In this plot, some candidates’ predicted values overlap since they have the same GRE score and thus the same \(\widehat{p}\). We can “jitter” the points (smush ’em around a little) so we can see them all:

jitter = position_jitter(width = 0, height = 0.02)
admissions_predictions %>%
  filter(rank == "3") %>%
  ggplot() +
  geom_point(aes(x = gre, y = pHat),
             position = jitter) +

But what actually happened? Let’s add the actual outcome for each student to this plot:

admissions_predictions %>%
  filter(rank == "3") %>%
  ggplot() +
  geom_point(aes(x = gre, y = pHat), position = jitter) +
  geom_point(aes(x = gre, y = admit), position = jitter, color = "blue") 

Intriguing! For any given \(\widehat{p}\) there are only two possible outcomes…and therefore only two possible errors: the student does get admitted (positive residual) or they don’t (negative residual). Thus when we plot the residuals vs. the fitted values, we get two “curves”:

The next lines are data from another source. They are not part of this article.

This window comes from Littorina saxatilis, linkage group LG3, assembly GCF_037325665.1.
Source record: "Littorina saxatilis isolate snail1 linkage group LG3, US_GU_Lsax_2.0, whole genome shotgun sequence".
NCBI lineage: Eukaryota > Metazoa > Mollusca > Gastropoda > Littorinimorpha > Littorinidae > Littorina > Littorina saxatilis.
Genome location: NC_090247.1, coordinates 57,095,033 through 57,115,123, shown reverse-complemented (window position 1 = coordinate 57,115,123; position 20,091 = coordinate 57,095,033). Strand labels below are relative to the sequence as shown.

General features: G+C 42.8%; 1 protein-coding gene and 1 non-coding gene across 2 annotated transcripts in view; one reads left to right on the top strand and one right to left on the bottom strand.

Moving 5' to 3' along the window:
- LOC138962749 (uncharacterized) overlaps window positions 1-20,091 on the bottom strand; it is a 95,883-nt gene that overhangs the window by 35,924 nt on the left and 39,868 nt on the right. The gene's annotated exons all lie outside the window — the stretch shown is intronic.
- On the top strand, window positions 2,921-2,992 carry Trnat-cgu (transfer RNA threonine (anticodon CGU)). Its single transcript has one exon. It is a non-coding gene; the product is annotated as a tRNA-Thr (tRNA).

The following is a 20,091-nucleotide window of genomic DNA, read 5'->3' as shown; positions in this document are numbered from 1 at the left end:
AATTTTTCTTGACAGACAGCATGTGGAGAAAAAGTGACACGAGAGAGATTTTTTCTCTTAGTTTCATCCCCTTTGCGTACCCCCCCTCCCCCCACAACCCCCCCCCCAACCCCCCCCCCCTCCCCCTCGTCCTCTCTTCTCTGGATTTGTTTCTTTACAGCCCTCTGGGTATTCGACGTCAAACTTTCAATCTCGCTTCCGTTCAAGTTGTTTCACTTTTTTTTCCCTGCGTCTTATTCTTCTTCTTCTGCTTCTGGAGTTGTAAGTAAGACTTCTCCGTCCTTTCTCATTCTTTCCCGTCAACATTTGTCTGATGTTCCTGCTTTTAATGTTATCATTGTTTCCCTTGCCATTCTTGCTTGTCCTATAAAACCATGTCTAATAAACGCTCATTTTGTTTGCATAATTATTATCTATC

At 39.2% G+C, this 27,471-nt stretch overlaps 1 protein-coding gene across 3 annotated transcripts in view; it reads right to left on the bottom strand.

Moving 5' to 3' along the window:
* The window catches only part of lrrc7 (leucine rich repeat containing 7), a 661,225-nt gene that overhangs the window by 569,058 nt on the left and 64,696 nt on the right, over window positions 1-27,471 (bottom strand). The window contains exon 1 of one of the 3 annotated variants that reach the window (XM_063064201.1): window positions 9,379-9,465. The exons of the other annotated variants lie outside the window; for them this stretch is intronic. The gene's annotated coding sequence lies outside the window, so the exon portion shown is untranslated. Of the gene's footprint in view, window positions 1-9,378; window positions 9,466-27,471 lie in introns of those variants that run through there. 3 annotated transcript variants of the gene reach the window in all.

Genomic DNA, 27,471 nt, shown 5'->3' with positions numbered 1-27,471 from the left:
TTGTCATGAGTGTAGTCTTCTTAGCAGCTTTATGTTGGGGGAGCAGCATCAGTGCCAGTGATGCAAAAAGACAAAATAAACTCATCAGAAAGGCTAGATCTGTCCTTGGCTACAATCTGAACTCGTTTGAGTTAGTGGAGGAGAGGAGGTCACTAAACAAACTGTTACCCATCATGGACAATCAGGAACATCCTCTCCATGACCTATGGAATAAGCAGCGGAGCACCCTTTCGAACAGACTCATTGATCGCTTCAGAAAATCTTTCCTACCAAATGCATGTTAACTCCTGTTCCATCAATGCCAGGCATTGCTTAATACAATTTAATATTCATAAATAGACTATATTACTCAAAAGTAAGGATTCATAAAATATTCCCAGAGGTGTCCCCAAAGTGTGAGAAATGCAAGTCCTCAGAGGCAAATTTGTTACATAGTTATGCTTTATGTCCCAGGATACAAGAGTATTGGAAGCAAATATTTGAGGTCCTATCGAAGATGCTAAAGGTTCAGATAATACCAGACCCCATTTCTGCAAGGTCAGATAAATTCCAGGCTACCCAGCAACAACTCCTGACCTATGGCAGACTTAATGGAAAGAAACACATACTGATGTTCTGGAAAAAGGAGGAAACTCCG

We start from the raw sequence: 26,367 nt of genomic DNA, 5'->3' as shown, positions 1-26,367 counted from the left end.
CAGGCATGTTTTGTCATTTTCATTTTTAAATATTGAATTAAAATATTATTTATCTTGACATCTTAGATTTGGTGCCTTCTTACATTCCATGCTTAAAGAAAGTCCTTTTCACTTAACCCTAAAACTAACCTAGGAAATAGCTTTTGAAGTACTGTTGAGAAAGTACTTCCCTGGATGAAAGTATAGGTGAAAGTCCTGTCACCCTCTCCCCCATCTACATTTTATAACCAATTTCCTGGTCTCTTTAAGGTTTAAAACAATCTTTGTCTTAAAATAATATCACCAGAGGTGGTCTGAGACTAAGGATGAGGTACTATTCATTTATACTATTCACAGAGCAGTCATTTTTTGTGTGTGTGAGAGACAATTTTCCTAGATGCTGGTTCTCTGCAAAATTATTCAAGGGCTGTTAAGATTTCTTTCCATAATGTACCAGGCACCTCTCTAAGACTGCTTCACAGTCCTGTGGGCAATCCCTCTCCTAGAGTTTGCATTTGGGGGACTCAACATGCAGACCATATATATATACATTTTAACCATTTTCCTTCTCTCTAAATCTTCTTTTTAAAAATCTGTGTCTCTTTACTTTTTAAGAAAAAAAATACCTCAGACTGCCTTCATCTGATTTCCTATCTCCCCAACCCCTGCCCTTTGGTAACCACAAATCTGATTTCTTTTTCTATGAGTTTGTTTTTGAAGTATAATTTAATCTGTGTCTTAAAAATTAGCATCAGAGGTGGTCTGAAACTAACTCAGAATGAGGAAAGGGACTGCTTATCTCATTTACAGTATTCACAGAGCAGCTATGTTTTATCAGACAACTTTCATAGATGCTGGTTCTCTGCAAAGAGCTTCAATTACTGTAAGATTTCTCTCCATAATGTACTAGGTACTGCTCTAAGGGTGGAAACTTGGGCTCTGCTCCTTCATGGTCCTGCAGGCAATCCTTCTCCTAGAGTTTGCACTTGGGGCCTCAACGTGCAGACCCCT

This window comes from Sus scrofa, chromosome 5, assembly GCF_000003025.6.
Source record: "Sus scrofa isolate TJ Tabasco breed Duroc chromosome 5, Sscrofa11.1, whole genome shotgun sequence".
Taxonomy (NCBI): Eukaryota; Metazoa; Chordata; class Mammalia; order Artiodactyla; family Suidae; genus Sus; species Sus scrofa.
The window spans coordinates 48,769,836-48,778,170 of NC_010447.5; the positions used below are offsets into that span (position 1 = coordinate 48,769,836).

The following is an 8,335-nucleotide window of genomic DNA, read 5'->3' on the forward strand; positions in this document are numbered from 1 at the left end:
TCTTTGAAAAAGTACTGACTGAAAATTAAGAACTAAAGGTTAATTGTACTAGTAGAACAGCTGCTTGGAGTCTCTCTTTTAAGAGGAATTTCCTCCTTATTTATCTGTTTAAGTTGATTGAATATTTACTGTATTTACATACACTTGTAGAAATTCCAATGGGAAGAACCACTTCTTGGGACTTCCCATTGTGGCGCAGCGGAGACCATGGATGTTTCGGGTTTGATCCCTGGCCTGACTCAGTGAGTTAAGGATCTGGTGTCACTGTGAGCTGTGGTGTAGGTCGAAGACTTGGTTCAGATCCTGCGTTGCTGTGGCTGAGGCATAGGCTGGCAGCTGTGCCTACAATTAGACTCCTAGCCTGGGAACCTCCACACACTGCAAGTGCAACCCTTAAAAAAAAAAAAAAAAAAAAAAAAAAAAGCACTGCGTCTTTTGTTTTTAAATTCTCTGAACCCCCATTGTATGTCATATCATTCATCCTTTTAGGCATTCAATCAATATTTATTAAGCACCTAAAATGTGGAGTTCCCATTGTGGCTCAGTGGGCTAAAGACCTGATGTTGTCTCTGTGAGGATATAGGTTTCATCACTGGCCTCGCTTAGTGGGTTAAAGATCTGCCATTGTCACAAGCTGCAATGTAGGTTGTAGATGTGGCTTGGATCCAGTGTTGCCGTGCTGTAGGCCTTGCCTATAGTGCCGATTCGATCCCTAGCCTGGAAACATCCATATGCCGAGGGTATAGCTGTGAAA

admissions_glm %>% plot(1)

This is the same kind of residuals-vs.-fitted plot you have used so often in linear regression! It’s giving you the same information…but it sure does look different. We’ll return to this plot when we start looking at checking conditions for GLMs.

7.1.4 What about Poisson/count regression?

For a count data example, we’ll use the data about squirrels eating pine cones (well, eating the seeds out of pine cones):

## Warning in data("nuts"): data set 'nuts' not found
squirrel_dat = nuts

Here’s a basic scatterplot of the data, with each point representing a small area of forest. It shows us that parts of the forest with taller trees tend to have more cones eaten:

squirrel_dat %>%
  ggplot() +
  geom_point(aes(x = height, y = cones))

Okay then! We fit a simple Poisson regression model:

squirrel_glm = glm(cones ~ height, data = squirrel_dat,
                   family = poisson()) # check out the "family"!

These residuals also look a little different than you’re used to, although frankly not as weird as logistic residuals. For any predicted average count \(\hat{\lambda}\), there are multiple possible outcomes and thus multiple possible residuals. But, since the actual outcomes have to be integer counts (and they’re all fairly small counts in this dataset), there aren’t very many possible residuals, which is reflected in the plot.

squirrel_glm %>% plot(1)